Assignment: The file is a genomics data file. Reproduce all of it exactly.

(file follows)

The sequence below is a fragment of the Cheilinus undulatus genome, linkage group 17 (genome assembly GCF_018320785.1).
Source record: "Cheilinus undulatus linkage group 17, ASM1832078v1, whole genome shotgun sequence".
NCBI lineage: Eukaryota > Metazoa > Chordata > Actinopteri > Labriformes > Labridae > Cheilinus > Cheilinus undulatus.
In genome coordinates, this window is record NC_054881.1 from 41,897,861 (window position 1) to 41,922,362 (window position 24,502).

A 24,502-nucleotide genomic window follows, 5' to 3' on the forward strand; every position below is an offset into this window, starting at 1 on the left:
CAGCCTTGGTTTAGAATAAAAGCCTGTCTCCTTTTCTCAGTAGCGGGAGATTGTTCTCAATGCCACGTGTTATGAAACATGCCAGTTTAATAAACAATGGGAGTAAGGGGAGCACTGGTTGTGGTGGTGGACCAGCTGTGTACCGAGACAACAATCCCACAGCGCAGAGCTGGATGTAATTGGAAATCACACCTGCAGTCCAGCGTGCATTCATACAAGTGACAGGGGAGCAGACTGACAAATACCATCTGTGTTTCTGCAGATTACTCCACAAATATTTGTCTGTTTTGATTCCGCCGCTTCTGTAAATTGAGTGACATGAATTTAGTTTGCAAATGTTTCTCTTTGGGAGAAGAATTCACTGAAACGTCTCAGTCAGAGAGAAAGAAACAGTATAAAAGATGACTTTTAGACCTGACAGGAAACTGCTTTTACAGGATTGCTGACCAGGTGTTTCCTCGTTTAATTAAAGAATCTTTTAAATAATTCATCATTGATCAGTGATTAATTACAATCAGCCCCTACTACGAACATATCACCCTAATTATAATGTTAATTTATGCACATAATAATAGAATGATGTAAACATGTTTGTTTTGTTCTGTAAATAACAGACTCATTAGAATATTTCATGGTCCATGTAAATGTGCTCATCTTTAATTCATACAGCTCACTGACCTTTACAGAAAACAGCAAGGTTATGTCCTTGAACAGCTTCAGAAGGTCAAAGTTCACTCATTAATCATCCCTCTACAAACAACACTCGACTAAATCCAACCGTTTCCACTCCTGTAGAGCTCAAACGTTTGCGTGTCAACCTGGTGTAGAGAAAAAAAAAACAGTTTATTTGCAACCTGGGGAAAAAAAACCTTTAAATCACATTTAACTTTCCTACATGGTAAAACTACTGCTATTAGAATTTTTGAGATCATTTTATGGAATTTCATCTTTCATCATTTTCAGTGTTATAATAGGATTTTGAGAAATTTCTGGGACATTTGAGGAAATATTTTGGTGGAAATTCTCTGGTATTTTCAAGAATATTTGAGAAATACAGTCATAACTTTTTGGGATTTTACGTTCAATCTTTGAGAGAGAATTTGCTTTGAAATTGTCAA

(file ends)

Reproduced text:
The sequence below is a fragment of the Cheilinus undulatus genome, linkage group 17 (genome assembly GCF_018320785.1).
Source record: "Cheilinus undulatus linkage group 17, ASM1832078v1, whole genome shotgun sequence".
NCBI lineage: Eukaryota > Metazoa > Chordata > Actinopteri > Labriformes > Labridae > Cheilinus > Cheilinus undulatus.
In genome coordinates, this window is record NC_054881.1 from 41,897,861 (window position 1) to 41,922,362 (window position 24,502).

A 24,502-nucleotide genomic window follows, 5' to 3' on the forward strand; every position below is an offset into this window, starting at 1 on the left:
CAGCCTTGGTTTAGAATAAAAGCCTGTCTCCTTTTCTCAGTAGCGGGAGATTGTTCTCAATGCCACGTGTTATGAAACATGCCAGTTTAATAAACAATGGGAGTAAGGGGAGCACTGGTTGTGGTGGTGGACCAGCTGTGTACCGAGACAACAATCCCACAGCGCAGAGCTGGATGTAATTGGAAATCACACCTGCAGTCCAGCGTGCATTCATACAAGTGACAGGGGAGCAGACTGACAAATACCATCTGTGTTTCTGCAGATTACTCCACAAATATTTGTCTGTTTTGATTCCGCCGCTTCTGTAAATTGAGTGACATGAATTTAGTTTGCAAATGTTTCTCTTTGGGAGAAGAATTCACTGAAACGTCTCAGTCAGAGAGAAAGAAACAGTATAAAAGATGACTTTTAGACCTGACAGGAAACTGCTTTTACAGGATTGCTGACCAGGTGTTTCCTCGTTTAATTAAAGAATCTTTTAAATAATTCATCATTGATCAGTGATTAATTACAATCAGCCCCTACTACGAACATATCACCCTAATTATAATGTTAATTTATGCACATAATAATAGAATGATGTAAACATGTTTGTTTTGTTCTGTAAATAACAGACTCATTAGAATATTTCATGGTCCATGTAAATGTGCTCATCTTTAATTCATACAGCTCACTGACCTTTACAGAAAACAGCAAGGTTATGTCCTTGAACAGCTTCAGAAGGTCAAAGTTCACTCATTAATCATCCCTCTACAAACAACACTCGACTAAATCCAACCGTTTCCACTCCTGTAGAGCTCAAACGTTTGCGTGTCAACCTGGTGTAGAGAAAAAAAAAACAGTTTATTTGCAACCTGGGGAAAAAAAACCTTTAAATCACATTTAACTTTCCTACATGGTAAAACTACTGCTATTAGAATTTTTGAGATCATTTTATGGAATTTCATCTTTCATCATTTTCAGTGTTATAATAGGATTTTGAGAAATTTCTGGGACATTTGAGGAAATATTTTGGTGGAAATTCTCTGGTATTTTCAAGAATATTTGAGAAATACAGTCATAACTTTTTGGGATTTTACGTTCAATCTTTGAGAGAGAATTTGCTTTGAAATTGTCAA